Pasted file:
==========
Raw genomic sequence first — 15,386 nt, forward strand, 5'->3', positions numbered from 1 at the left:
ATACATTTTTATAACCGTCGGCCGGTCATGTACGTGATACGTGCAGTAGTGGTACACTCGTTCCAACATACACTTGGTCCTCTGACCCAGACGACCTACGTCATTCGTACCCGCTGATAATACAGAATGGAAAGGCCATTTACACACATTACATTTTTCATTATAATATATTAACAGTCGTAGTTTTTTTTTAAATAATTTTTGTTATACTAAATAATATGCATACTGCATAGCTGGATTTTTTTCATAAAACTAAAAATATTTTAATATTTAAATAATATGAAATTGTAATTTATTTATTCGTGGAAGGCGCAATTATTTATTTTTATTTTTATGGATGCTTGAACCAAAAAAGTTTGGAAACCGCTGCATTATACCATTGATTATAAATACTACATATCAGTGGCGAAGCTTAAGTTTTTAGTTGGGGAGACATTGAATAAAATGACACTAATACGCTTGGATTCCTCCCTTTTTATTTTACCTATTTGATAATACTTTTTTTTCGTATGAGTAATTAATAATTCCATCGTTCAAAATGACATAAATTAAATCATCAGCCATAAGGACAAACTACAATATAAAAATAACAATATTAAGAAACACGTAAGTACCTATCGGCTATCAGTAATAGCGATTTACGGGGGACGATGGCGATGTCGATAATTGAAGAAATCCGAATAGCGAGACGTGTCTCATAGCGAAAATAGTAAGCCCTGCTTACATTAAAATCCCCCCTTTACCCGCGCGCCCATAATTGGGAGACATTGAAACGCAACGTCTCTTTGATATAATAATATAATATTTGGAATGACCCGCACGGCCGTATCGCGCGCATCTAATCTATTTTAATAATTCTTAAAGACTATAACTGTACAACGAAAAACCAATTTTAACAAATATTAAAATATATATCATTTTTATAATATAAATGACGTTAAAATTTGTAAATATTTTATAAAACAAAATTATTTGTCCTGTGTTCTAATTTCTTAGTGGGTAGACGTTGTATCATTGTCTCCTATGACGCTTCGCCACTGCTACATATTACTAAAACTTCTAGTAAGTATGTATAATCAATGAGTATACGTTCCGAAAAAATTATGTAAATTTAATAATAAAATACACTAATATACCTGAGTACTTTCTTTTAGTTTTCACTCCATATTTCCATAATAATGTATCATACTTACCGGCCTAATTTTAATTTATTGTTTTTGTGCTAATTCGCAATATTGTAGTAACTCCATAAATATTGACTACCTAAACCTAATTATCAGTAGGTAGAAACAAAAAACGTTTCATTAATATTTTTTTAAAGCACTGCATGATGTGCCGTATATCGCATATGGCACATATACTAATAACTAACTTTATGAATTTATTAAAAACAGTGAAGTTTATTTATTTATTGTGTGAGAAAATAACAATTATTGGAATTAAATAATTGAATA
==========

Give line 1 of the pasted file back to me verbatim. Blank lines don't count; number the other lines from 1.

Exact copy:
Raw genomic sequence first — 15,386 nt, forward strand, 5'->3', positions numbered from 1 at the left: